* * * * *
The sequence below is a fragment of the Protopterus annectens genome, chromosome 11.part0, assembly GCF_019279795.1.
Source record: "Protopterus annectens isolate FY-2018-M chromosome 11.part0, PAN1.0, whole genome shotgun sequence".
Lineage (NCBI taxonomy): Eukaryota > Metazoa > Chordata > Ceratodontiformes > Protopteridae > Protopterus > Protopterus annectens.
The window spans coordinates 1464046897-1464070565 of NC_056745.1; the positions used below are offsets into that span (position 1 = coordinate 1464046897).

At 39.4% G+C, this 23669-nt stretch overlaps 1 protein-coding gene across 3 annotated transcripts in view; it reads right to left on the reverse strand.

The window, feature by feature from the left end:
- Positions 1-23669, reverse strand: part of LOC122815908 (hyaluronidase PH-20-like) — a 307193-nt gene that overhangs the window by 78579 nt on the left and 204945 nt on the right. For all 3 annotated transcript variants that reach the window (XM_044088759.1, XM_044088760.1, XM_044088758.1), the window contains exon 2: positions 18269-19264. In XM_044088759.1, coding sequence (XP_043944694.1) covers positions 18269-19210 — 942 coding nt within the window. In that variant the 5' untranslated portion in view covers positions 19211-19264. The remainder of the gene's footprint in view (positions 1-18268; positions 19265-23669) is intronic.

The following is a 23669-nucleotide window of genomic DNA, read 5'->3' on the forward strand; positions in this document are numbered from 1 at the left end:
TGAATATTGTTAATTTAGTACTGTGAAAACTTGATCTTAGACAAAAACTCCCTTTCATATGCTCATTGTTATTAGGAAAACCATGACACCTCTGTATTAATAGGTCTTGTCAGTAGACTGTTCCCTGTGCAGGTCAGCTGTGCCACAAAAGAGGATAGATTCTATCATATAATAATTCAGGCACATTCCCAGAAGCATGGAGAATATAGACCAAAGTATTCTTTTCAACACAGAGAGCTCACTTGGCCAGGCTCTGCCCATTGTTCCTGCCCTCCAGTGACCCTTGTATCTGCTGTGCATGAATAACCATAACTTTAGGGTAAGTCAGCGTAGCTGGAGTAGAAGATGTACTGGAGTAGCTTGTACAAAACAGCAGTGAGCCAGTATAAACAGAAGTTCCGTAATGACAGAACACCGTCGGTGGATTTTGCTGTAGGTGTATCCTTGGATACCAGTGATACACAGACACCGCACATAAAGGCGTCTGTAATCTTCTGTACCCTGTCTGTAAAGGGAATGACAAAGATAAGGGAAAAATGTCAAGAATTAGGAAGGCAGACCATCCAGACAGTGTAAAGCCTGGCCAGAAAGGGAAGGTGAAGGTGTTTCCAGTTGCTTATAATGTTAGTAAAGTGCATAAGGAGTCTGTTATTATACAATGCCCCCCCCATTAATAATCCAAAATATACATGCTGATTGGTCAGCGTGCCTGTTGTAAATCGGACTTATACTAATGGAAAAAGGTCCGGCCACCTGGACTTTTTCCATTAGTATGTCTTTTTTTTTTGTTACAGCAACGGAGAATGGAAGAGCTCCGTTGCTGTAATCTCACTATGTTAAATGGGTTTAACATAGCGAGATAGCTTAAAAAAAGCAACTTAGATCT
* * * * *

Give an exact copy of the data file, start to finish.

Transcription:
The sequence below is a fragment of the Protopterus annectens genome, chromosome 11.part0, assembly GCF_019279795.1.
Source record: "Protopterus annectens isolate FY-2018-M chromosome 11.part0, PAN1.0, whole genome shotgun sequence".
Lineage (NCBI taxonomy): Eukaryota > Metazoa > Chordata > Ceratodontiformes > Protopteridae > Protopterus > Protopterus annectens.
The window spans coordinates 1464046897-1464070565 of NC_056745.1; the positions used below are offsets into that span (position 1 = coordinate 1464046897).

At 39.4% G+C, this 23669-nt stretch overlaps 1 protein-coding gene across 3 annotated transcripts in view; it reads right to left on the reverse strand.

The window, feature by feature from the left end:
- Positions 1-23669, reverse strand: part of LOC122815908 (hyaluronidase PH-20-like) — a 307193-nt gene that overhangs the window by 78579 nt on the left and 204945 nt on the right. For all 3 annotated transcript variants that reach the window (XM_044088759.1, XM_044088760.1, XM_044088758.1), the window contains exon 2: positions 18269-19264. In XM_044088759.1, coding sequence (XP_043944694.1) covers positions 18269-19210 — 942 coding nt within the window. In that variant the 5' untranslated portion in view covers positions 19211-19264. The remainder of the gene's footprint in view (positions 1-18268; positions 19265-23669) is intronic.

The following is a 23669-nucleotide window of genomic DNA, read 5'->3' on the forward strand; positions in this document are numbered from 1 at the left end:
TGAATATTGTTAATTTAGTACTGTGAAAACTTGATCTTAGACAAAAACTCCCTTTCATATGCTCATTGTTATTAGGAAAACCATGACACCTCTGTATTAATAGGTCTTGTCAGTAGACTGTTCCCTGTGCAGGTCAGCTGTGCCACAAAAGAGGATAGATTCTATCATATAATAATTCAGGCACATTCCCAGAAGCATGGAGAATATAGACCAAAGTATTCTTTTCAACACAGAGAGCTCACTTGGCCAGGCTCTGCCCATTGTTCCTGCCCTCCAGTGACCCTTGTATCTGCTGTGCATGAATAACCATAACTTTAGGGTAAGTCAGCGTAGCTGGAGTAGAAGATGTACTGGAGTAGCTTGTACAAAACAGCAGTGAGCCAGTATAAACAGAAGTTCCGTAATGACAGAACACCGTCGGTGGATTTTGCTGTAGGTGTATCCTTGGATACCAGTGATACACAGACACCGCACATAAAGGCGTCTGTAATCTTCTGTACCCTGTCTGTAAAGGGAATGACAAAGATAAGGGAAAAATGTCAAGAATTAGGAAGGCAGACCATCCAGACAGTGTAAAGCCTGGCCAGAAAGGGAAGGTGAAGGTGTTTCCAGTTGCTTATAATGTTAGTAAAGTGCATAAGGAGTCTGTTATTATACAATGCCCCCCCCATTAATAATCCAAAATATACATGCTGATTGGTCAGCGTGCCTGTTGTAAATCGGACTTATACTAATGGAAAAAGGTCCGGCCACCTGGACTTTTTCCATTAGTATGTCTTTTTTTTTTGTTACAGCAACGGAGAATGGAAGAGCTCCGTTGCTGTAATCTCACTATGTTAAATGGGTTTAACATAGCGAGATAGCTTAAAAAAAGCAACTTAGATCT